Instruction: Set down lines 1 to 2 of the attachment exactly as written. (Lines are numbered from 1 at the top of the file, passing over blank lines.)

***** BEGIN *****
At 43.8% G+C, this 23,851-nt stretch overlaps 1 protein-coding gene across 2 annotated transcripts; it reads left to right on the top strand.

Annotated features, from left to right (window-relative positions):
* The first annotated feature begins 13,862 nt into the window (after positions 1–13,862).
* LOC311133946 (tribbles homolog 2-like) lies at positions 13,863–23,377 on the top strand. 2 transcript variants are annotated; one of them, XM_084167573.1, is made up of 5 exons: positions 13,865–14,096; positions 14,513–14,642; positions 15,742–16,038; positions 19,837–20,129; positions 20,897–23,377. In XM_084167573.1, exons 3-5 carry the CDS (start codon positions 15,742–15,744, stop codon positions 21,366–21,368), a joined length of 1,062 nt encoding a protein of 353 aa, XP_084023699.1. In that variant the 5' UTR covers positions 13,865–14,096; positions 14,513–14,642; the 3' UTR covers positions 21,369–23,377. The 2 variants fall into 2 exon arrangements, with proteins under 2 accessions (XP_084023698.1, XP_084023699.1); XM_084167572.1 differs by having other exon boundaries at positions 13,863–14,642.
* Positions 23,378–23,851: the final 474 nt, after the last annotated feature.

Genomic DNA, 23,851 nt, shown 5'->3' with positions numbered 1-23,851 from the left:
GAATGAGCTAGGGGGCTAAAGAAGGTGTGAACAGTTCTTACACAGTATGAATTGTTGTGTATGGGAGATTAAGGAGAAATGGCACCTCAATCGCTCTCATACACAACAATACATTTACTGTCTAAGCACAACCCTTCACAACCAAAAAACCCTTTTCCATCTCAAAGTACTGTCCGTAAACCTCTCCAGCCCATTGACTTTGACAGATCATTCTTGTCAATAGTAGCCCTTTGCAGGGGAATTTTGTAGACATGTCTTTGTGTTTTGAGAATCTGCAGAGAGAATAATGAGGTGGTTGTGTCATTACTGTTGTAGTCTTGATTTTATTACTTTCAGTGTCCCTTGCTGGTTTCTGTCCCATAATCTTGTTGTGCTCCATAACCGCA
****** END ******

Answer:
At 43.8% G+C, this 23,851-nt stretch overlaps 1 protein-coding gene across 2 annotated transcripts; it reads left to right on the top strand.

Annotated features, from left to right (window-relative positions):